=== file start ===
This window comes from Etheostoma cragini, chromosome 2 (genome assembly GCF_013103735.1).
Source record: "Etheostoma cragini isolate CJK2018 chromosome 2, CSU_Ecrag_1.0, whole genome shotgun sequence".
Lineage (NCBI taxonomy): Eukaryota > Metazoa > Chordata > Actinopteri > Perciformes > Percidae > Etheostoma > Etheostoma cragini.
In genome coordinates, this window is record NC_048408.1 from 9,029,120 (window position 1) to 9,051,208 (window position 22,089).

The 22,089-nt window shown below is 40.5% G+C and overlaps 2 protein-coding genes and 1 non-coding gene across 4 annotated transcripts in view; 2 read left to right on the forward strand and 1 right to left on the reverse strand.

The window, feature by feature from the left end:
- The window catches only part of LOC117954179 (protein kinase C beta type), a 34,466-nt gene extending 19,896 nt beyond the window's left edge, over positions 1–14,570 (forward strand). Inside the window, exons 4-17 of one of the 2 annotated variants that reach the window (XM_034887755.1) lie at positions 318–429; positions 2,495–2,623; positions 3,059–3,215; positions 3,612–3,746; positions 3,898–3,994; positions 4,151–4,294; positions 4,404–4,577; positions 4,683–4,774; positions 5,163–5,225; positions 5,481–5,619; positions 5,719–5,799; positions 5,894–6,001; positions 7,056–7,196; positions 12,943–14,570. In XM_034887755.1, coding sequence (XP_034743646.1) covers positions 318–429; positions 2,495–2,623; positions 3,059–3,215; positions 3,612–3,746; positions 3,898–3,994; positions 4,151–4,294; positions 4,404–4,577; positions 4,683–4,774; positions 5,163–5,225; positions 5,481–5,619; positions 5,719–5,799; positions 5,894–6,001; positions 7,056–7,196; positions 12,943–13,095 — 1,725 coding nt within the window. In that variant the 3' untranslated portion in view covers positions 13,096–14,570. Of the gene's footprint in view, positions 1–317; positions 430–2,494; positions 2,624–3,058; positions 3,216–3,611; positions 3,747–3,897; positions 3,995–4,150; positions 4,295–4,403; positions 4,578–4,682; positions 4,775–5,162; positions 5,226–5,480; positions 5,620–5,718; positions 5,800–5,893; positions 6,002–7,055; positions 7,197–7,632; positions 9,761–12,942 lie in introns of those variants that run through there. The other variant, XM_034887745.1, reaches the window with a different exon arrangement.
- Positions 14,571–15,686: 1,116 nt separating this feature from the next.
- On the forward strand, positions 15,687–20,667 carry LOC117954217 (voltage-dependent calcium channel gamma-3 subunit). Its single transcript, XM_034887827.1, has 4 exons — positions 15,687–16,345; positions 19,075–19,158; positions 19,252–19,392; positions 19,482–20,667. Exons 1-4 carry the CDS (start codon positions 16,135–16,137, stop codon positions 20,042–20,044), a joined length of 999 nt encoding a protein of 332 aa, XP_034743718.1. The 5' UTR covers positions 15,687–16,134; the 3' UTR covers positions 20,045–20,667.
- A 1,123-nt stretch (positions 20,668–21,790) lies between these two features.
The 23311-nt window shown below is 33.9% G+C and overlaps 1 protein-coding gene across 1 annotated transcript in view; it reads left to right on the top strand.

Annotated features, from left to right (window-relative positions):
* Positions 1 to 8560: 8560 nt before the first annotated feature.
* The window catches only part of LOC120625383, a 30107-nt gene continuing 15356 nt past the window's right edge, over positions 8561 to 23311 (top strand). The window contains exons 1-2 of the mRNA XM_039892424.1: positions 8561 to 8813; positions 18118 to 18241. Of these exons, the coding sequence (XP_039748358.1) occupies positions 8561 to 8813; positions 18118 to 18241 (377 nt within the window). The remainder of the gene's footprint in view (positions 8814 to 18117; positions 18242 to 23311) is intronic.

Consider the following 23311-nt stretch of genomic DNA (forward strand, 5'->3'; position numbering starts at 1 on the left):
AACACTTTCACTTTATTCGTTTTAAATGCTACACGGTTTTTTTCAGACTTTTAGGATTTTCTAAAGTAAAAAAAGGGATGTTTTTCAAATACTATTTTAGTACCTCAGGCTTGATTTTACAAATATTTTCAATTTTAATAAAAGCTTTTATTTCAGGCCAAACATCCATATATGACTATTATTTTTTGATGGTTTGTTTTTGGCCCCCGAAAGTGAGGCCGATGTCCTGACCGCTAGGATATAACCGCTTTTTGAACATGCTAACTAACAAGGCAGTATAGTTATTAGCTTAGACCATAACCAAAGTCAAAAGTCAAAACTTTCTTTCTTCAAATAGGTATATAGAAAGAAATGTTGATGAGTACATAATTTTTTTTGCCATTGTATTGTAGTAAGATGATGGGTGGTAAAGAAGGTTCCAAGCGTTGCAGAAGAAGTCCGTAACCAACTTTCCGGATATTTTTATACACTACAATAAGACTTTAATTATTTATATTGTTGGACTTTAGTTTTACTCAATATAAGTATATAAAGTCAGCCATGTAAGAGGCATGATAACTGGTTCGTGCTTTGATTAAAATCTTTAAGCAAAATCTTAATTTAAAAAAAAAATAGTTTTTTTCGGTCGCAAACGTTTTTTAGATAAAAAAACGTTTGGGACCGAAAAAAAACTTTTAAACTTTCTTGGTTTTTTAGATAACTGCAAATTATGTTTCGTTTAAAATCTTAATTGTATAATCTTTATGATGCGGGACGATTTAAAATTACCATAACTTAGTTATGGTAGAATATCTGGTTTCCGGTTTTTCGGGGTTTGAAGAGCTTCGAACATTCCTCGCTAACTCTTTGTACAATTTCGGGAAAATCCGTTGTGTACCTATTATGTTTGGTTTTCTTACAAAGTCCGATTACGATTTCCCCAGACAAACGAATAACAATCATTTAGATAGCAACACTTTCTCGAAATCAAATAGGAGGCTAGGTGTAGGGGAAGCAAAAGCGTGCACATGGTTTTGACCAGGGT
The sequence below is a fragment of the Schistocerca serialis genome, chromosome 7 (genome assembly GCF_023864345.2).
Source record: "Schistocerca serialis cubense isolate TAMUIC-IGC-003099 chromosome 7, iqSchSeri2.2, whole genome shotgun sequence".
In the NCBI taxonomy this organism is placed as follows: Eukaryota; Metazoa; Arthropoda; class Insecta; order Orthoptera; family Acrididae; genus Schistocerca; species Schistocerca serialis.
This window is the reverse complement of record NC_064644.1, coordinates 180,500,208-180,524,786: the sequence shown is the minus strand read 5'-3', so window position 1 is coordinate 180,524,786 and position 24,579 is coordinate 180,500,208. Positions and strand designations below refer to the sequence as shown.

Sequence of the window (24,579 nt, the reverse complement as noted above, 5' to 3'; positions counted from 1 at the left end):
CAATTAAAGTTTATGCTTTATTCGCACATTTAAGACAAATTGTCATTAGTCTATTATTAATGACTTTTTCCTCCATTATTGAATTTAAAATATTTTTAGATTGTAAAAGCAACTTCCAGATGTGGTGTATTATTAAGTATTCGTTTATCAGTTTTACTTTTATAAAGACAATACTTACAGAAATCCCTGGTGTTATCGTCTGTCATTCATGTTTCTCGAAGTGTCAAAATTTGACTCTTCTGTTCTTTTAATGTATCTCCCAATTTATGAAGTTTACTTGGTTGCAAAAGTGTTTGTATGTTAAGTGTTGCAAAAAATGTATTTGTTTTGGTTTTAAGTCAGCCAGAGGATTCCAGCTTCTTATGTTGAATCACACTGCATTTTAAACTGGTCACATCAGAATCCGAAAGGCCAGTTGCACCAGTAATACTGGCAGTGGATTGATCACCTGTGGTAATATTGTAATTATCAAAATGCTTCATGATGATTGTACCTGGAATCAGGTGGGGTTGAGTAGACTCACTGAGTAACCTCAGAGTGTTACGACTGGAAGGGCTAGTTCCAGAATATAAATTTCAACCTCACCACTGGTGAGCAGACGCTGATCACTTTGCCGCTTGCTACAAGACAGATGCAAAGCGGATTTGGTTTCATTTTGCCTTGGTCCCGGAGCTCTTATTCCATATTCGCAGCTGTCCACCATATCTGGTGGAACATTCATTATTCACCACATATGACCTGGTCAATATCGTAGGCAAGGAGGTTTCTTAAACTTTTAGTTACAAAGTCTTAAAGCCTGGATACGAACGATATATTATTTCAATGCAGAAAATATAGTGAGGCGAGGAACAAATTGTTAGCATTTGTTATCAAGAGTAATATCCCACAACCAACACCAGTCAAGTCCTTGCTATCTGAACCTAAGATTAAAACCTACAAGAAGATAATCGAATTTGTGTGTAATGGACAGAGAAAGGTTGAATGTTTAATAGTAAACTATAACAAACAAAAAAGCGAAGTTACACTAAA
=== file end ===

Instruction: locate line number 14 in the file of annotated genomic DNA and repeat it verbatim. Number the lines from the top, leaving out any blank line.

* The window catches only part of LOC120625383, a 30107-nt gene continuing 15356 nt past the window's right edge, over positions 8561 to 23311 (top strand). The window contains exons 1-2 of the mRNA XM_039892424.1: positions 8561 to 8813; positions 18118 to 18241. Of these exons, the coding sequence (XP_039748358.1) occupies positions 8561 to 8813; positions 18118 to 18241 (377 nt within the window). The remainder of the gene's footprint in view (positions 8814 to 18117; positions 18242 to 23311) is intronic.